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From 2 D To Consoles: A Three Semester Computer Game Development Curriculum

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2007 Annual Conference & Exposition


Honolulu, Hawaii

Publication Date

June 24, 2007

Start Date

June 24, 2007

End Date

June 27, 2007



Conference Session

Programming for Engineering Students

Tagged Division

Computers in Education

Page Count


Page Numbers

12.767.1 - 12.767.10



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Paper Authors


William Birmingham Grove City College

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Dr. Birmingham is the chair of the Computer Science Department at Grove City College. Before coming to Grove City College, he was a tenured associate professor in the EECS Department at The University of Michigan, Ann Arbor. Birmingham's research interests are in AI, computer gaming, mobile computing and communications, and computer-science pedagogy. He received is Ph.D., M.S., and B.S. all from Carnegie Mellon University.

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David Adams Grove City College

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David B. Adams received a BS in Computer Information Systems and a BS in mathematics at The University of Virginia's College at Wise in December of 1997. He moved on to graduate work in Computer Science at Virginia Tech obtaining a Masters (2003) and PhD in Computer Science in August, 2005. Adams is Assistant Professor of Computer Science at Grove City College in Grove City, PA. His research interests include parallel and scientific computing, multiplayer client-server models for games, programming languages and computer science education.

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NOTE: The first page of text has been automatically extracted and included below in lieu of an abstract

From 2D to Consoles: A Three-Semester Computer Game Development Curriculum 1. Introduction

Computer-game development is immensely popular with undergraduate computer-science and computer-engineering students. More importantly, the design and development of computer- games is an excellent pedagogical opportunity: developing games integrates a great number of the subjects students learn throughout their undergraduate experience1. This integration of topics, coupled with student driven motivation to learn, is an important step for students allowing them to utilize tools from programming and graphics to calculus and physics; from data structures and algorithms to computer hardware to name just a few subjects2. From a teaching perspective, computer-game development is great fun to teach as the students are highly motivated and the subject matter, while very challenging, is fun!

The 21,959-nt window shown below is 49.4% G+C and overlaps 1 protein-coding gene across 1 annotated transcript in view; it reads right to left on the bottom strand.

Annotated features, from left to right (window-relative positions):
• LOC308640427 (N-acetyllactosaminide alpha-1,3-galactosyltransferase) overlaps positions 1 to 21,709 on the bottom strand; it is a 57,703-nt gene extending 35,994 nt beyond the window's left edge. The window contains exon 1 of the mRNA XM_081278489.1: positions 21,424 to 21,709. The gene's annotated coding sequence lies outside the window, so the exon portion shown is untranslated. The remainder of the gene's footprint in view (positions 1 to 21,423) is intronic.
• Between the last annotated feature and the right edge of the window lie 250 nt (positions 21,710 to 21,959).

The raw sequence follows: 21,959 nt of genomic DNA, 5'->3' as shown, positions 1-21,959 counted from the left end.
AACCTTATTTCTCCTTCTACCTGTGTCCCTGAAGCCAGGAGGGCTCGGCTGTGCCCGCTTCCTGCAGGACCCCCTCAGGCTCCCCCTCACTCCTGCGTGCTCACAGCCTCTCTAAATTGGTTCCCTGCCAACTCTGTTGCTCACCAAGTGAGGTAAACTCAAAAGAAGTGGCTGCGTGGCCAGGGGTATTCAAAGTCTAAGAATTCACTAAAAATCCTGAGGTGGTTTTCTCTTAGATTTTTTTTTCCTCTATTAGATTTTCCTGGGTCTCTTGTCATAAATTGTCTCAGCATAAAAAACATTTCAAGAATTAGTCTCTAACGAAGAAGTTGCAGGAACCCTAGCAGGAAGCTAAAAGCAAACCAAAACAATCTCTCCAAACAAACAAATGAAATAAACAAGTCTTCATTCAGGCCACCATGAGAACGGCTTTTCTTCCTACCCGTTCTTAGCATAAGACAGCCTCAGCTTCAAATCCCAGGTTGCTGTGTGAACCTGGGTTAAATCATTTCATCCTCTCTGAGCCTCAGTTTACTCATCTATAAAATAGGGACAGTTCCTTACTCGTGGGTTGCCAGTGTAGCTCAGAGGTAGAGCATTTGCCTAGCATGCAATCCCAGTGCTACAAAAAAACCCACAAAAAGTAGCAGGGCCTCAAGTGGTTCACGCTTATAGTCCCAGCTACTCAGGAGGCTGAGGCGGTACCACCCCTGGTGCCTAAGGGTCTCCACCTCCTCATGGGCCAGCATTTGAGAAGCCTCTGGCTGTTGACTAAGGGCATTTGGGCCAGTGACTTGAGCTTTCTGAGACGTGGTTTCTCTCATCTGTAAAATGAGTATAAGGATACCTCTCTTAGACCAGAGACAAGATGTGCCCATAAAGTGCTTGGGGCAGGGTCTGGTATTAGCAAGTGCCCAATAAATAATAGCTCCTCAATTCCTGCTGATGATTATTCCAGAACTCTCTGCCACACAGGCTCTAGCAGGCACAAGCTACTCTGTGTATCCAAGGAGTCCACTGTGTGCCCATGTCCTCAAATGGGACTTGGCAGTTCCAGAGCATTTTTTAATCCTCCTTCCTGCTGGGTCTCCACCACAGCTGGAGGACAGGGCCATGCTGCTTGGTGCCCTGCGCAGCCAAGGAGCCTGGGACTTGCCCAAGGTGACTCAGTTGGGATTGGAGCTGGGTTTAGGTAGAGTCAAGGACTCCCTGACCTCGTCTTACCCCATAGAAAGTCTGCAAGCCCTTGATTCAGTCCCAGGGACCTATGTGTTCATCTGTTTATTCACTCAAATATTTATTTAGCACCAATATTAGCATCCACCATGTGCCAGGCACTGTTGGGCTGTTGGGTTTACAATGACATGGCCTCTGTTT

At Grove City College (GCC), we have developed a comprehensive three-semester sequence in computer-game development. The sequence is designed to take students from interactive fiction and 2D arcade-style games to sophisticated console game development. The first two courses in our three course sequence stress computer gaming fundamentals in 2D (the first term) and then 3D (the second term). In these courses, we cover a wide range of topics from software architectures for game design to fundamentals of game development including algorithms, data structures, graphics (including OpenGL and DirectX) and techniques for good game play. We have offered the first class twice and we will offer the second course during the coming academic year.

In the third term, our students gain experience with console gaming. Through a partnership with Nintendo and Freescale, our students develop games for the Nintendo Gamecube. Console game development is challenging, as the students not only must use sophisticated game development techniques learned in the previous two courses, but they must apply their knowledge of computer hardware. We are currently running a pilot of the console course with five students.

In the paper, we describe our curriculum, as well as the pedagogical techniques we use. In addition, we discuss many of the issues in delivering the curriculum, particularly at a small college. 2. Related programs

Overcoming a reputation synonymous with wasting time, game programming is being incorporated into academic programs creating new classes and opportunities for students to work on very sophisticated and technically relevant applications during their undergraduate education. Programs, like that of North Texas, incorporate game design with a focus on getting students into the gaming industry and have had reasonable success3.

In contrast, many programs are aimed at simply increasing student motivation to explore current hot technologies and programming techniques on a large project and to work in multi- disciplinary teams. For example, the College of New Jersey offers a design course where students from a variety of disciplines, including the arts, work on a game. Other programs range

Birmingham, W., & Adams, D. (2007, June), From 2 D To Consoles: A Three Semester Computer Game Development Curriculum Paper presented at 2007 Annual Conference & Exposition, Honolulu, Hawaii. 10.18260/1-2--2468

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